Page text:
I am back at work now and looking forward to meeting people again at our prayer meeting tomorrow evening and church services on Sunday. I am very thankful to those who have been praying for me- I am coming back well rested and refreshed. We’ll see how long that lasts! One of the joys of a sabbatical is that it gives relief from challenges that all Christians face, but perhaps especially leaders. There are two challenges I have particularly in mind- the dangers of being an actor and the problem of mixed motives.

Regularly on Sunday I stand (literally!) on a stage. I speak about the Lord and the life that He calls us to live. Any of us who have done that will know the question in our hearts- am I acting? Am I simply playing a role here and then, when the audience disappears, will my life be very different from what I have just preached? The gap between a public role and a private reality can be difficult for all of us to face.

Likewise there is the question of mixed motives. Those of us who preach do long for God to be glorified and people helped. But, if we are at all honest, we also long for people to say nice things about us. And that’s not limited to preachers. Those of us who care for others will genuinely want the others to feel loved and valued but we also very much want to be told that we are wonderful people.

At one level, getting off the stage can help with these issues, which is why I was glad of the sabbatical. But that’s not a solution that is permanently available- presumably the church would wonder where I was at some point! The lasting antidote is actually found in Matthew 6:1-18. This is the one sermon that I ended up preaching at Woody Road (though the recording didn’t work so it isn’t available online) during the sabbatical period. I was grateful for the opportunity to look at it as it gave a helpful focus to my reflections during this time.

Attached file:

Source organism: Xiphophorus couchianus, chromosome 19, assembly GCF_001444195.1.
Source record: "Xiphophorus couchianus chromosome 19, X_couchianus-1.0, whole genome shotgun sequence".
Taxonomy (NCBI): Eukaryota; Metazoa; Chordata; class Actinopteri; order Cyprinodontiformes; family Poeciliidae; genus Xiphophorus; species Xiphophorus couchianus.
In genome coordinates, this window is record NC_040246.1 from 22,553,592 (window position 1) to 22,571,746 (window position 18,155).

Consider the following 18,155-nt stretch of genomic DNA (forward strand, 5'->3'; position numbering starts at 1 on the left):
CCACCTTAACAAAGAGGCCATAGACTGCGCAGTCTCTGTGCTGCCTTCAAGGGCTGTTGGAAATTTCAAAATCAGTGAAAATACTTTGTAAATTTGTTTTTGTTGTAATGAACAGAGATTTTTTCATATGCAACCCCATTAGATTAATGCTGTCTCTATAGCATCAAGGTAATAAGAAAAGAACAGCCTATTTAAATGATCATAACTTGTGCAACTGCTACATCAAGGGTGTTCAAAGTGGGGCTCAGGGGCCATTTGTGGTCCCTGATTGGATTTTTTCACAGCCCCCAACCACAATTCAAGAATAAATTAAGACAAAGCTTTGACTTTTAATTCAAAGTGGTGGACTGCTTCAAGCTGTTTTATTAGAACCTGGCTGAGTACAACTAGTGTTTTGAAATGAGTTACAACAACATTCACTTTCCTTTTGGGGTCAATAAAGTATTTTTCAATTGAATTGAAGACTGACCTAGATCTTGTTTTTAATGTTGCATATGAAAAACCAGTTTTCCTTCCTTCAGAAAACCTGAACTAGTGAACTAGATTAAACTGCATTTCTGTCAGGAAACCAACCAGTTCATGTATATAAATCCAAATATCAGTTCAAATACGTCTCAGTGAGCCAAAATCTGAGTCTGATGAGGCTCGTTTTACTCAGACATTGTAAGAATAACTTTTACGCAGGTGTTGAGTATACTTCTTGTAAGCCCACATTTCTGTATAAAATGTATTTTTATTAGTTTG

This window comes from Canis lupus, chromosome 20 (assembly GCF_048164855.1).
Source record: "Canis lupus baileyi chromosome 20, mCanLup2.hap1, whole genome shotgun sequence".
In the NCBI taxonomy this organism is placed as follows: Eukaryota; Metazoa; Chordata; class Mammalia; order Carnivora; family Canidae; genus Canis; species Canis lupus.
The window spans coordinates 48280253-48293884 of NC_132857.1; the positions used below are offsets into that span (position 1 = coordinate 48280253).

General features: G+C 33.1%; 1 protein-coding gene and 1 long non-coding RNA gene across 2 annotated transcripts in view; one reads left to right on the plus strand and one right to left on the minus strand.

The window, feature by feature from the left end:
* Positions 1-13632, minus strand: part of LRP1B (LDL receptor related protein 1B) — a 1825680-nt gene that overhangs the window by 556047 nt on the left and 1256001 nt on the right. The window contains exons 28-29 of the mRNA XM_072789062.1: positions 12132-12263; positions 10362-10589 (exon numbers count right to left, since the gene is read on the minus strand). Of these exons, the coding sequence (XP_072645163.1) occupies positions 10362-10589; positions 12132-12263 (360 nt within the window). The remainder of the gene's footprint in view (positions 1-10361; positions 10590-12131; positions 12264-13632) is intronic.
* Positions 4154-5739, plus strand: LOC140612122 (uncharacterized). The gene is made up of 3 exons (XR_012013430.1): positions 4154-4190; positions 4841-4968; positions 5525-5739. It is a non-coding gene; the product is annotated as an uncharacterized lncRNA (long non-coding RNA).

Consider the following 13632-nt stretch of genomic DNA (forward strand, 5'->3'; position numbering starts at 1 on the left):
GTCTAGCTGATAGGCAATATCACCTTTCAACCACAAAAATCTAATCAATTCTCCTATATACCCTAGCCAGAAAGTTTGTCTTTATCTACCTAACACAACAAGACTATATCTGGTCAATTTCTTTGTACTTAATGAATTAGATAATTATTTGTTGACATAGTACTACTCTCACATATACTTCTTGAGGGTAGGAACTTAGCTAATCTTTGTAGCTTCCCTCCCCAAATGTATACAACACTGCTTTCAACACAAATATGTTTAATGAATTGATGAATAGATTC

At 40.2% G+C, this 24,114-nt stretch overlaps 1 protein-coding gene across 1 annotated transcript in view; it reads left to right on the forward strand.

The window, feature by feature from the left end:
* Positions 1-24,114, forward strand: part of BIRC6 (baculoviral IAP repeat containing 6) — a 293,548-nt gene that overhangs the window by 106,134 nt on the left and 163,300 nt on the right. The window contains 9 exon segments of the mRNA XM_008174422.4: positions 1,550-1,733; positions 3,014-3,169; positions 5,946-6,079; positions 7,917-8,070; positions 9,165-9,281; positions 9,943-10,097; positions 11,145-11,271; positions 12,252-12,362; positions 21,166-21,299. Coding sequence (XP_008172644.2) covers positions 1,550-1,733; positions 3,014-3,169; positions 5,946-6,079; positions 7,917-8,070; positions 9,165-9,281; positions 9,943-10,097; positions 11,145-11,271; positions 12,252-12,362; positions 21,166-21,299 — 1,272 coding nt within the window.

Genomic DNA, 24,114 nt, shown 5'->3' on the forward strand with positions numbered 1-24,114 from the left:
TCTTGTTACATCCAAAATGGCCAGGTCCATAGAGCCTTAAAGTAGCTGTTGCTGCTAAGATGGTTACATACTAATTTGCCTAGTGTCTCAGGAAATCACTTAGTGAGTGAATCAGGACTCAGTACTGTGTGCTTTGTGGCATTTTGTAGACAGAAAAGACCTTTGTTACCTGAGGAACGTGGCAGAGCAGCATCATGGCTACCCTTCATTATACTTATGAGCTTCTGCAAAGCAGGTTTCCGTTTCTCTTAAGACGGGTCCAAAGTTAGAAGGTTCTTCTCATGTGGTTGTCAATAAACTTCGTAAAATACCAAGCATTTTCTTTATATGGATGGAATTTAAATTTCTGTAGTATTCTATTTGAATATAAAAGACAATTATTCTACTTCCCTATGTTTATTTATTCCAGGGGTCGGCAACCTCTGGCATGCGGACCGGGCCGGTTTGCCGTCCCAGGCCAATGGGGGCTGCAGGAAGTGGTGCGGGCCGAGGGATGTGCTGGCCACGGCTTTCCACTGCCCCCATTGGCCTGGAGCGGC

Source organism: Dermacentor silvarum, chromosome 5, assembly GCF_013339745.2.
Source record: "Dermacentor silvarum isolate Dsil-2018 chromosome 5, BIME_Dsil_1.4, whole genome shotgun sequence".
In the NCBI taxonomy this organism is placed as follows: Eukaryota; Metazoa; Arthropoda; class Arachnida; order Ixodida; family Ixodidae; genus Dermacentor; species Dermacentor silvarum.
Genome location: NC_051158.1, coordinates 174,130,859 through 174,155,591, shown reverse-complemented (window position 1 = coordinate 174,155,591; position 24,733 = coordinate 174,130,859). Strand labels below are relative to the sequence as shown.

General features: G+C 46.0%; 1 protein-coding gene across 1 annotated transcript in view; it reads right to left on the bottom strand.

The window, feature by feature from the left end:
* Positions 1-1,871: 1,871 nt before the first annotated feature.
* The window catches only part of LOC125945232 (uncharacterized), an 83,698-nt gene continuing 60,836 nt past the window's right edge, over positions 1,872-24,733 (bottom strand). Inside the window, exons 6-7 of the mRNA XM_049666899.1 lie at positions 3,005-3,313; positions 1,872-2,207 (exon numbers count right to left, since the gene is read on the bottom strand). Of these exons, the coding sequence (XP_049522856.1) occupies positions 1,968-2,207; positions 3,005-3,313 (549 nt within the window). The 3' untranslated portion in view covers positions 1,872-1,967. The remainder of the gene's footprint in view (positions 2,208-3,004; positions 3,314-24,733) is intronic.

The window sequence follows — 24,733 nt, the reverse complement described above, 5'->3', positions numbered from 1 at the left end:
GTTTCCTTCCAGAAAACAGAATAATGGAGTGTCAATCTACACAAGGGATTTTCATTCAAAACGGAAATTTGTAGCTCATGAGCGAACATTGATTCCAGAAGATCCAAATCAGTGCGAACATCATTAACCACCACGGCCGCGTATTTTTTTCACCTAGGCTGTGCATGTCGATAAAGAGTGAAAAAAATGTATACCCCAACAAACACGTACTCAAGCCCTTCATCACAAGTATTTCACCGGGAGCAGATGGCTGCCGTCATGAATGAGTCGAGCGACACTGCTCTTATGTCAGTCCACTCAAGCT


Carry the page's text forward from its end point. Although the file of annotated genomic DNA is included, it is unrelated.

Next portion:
Jesus is warning about false motives- of pursuing righteousness in order to be praised by people. The basic gist of the section is that you will gain a reward from the audience for whom you are performing. If that is other people then will may well be praised by them but you won’t gain a lasting reward from God. Jesus is also warning about being an actor- he repeatedly refers to hypocrites, a word that has its origin in the theatre. For many of us this is challenging stuff. So how do we avoid these dangers?

We avoid falling into the deadly trap by prioritising secret righteousness. Jesus talks about giving and fasting in this context but the longest section is reserved for prayer. The point is clear- there is only way to avoid acting and having mixed motives. It is to prioritise secret prayer to our Father. This is the place of authenticity, the place where we are not performing for anybody or expecting praise from people. As such it is an absolute must. Without it, we will always live with a sense of hypocrisy in our hearts.

I have enjoyed reading Tim Keller’s book on Prayer over the last few weeks. He talks about a period when he and his wife, Kathy, were struggling to pray. Kathy made the point that if they had a medical condition and had to take a pill each night in order to carry on living then absolutely nothing would stop them taking it. Well, she commented, we must pray and make sure nothing stops us doing that. I found this convicting- many things that I think I must do are probably not essential (books or films that are described as “must-read” or “must-see” really aren’t) and I need to stop using them as an excuse not to pray.